Spaceflight Insider

News Archive / Author: Jim Sharkey

Jim Sharkey is a lab assistant, writer and general science enthusiast who grew up in Enid, Oklahoma, the hometown of Skylab and Shuttle astronaut Owen K. Garriott. As a young Star Trek fan he participated in the letter-writing campaign which resulted in the space shuttle prototype being named Enterprise. While his academic studies have ranged from psychology and archaeology to biology, he has never lost his passion for space exploration. Jim began blogging about science, science fiction and futurism in 2004. Jim resides in the San Francisco Bay area and has attended NASA Socials for the Mars Science Laboratory Curiosity rover landing and the NASA LADEE lunar orbiter launch.

Articles By Jim Sharkey

  • NASA’s Parker Solar Probe attached to Delta IV Heavy rocket

    August 2nd, 2018

    CAPE CANAVERAL, Fla. -- A spacecraft that has been designed and built to "touch the Sun" has completed two critical milestones that place it one step closer to flight.

  • NASA Ames hosts event focusing on research and innovations

    July 20th, 2018

    MOFFETT FIELD, Calif. — NASA's Ames Research Center recently hosted a public event, titled "Silicon Valley Innovations: From the Earth to the moon and Mars," that focused on the center's research contributions to the space agency's exploration missions.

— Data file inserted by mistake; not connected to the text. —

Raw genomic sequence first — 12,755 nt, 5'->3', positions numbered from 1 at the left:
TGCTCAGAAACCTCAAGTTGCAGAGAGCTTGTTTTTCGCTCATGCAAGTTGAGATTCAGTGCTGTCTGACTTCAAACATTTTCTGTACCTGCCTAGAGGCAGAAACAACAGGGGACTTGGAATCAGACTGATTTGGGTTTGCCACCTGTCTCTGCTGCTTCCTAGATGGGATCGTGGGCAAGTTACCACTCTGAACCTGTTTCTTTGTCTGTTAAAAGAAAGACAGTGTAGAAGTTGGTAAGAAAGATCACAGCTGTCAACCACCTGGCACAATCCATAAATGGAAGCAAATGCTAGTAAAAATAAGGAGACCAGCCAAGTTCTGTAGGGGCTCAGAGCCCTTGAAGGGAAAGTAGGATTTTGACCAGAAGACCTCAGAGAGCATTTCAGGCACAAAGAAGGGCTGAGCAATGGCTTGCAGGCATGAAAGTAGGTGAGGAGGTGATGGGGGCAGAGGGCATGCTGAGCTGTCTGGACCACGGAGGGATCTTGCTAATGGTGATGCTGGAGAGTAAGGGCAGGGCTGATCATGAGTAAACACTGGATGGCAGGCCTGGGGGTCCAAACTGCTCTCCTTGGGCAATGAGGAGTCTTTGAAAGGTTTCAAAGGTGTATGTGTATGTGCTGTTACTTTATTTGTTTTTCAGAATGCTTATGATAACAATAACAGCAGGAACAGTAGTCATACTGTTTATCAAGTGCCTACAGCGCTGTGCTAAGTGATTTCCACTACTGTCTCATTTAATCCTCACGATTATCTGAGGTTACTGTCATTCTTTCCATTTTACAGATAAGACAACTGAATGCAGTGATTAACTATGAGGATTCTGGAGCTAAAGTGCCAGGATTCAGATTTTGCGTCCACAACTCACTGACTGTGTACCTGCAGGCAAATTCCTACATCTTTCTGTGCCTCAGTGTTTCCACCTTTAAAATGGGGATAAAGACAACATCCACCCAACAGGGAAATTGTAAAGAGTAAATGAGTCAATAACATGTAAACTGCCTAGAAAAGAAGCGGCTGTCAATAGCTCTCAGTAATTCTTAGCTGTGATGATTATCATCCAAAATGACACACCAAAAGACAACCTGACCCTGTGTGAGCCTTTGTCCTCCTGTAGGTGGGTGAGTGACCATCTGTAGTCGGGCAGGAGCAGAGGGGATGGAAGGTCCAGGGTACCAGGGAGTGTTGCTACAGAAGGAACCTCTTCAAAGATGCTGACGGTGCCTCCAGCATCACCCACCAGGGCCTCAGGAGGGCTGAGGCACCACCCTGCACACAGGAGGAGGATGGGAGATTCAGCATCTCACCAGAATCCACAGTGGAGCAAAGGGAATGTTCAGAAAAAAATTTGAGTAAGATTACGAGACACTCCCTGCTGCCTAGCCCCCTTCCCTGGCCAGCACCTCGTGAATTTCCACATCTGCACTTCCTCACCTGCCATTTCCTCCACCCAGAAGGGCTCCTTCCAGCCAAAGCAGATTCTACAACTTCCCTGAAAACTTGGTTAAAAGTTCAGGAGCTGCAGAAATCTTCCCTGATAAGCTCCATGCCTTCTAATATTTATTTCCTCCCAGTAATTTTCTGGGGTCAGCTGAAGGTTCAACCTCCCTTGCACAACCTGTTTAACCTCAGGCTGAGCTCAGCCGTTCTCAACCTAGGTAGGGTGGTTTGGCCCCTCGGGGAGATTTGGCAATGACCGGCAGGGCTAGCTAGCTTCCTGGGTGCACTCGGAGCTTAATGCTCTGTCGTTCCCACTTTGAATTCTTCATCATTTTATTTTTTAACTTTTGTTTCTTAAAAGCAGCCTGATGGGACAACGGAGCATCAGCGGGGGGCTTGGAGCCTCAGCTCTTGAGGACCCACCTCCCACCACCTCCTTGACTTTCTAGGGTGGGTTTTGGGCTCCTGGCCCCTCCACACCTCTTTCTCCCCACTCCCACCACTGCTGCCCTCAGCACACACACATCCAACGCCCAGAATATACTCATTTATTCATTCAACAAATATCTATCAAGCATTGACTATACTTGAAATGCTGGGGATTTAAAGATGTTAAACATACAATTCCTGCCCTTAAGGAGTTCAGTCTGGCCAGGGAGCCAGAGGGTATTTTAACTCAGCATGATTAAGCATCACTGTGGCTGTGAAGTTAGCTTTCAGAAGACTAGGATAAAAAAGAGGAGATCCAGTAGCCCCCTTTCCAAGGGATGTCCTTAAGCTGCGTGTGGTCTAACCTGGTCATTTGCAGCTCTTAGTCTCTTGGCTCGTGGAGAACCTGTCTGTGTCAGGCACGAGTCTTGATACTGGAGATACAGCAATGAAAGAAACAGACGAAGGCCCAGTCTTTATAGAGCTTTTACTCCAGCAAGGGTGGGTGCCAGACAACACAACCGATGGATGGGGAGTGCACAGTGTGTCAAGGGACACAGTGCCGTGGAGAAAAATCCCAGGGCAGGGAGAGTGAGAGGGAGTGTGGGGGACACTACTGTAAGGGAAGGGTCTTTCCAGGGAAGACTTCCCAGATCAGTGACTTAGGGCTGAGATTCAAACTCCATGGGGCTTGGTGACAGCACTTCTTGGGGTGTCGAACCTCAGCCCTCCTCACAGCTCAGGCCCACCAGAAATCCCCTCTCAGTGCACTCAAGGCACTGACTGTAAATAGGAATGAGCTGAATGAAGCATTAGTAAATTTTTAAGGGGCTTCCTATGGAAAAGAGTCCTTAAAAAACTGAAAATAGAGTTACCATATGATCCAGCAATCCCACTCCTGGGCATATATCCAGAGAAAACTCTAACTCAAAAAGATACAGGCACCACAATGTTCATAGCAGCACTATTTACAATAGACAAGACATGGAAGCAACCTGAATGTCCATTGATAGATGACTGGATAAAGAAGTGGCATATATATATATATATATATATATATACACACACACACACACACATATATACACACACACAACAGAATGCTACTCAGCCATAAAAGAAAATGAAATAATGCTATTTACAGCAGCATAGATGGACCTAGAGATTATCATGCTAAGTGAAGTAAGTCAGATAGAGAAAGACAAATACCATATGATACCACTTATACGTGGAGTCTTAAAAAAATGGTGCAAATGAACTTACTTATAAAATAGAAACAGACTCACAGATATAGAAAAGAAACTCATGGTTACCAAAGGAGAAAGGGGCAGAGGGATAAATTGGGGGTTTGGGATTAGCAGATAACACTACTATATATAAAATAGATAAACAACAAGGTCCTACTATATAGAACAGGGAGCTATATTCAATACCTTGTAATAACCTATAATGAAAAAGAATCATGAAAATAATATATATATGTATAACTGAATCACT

• Trio of observatories reveal rare double asteroid

    July 16th, 2018

    Observations by three of the world's largest radio telescopes have revealed that a near-Earth asteroid discovered in 2017 is actually two objects, each about 3,000 feet (900 meters) in size, orbiting each other. The two bodies are nearly equal in mass and not touching each other.

  • Running on Empty: NASA’s Kepler spacecraft pauses observations

    July 9th, 2018

    The Kepler mission team recently received an indication that the spacecraft is running very low on fuel. The team has paused the spacecraft's planet-hunting science observations and placed it in a hibernation-like state to prepare to download the science data collected during its most recent observation campaign. Once the data is downloaded, the team expects to begin a new observation campaign with the spacecraft's remaining fuel.

  • NASA tests solar sail for Exploration Mission 1’S NEA Scout

    July 5th, 2018

    On June 28, 2018 NASA conducted a successful deployment test of the solar sail for the space agency's Near-Earth Asteroid Scout (NEA Scout) CubeSat mission. NEA Scout is a small satellite designed to study asteroids close to the Earth and is scheduled to launch on Exploratory Mission-1 (EM-1). The test was conducted inside a clean room at the NeXolve facility in Huntsville, Alabama. 

  • Hayabusa 2 arrives at asteroid Ryugu

    June 29th, 2018

    After a journey of about 2 million miles (3.2 billion kilometers), the Japan Aerospace Exploration Agency's (JAXA)  Haybusa 2 spacecraft rendezvoused with its target, the asteroid Ryugu. This latest milestone marked a critical point in a mission designed to investigate these tiny remnants of the formation of our solar system.

  • Trump calls for creation of ‘Space Force’

    June 22nd, 2018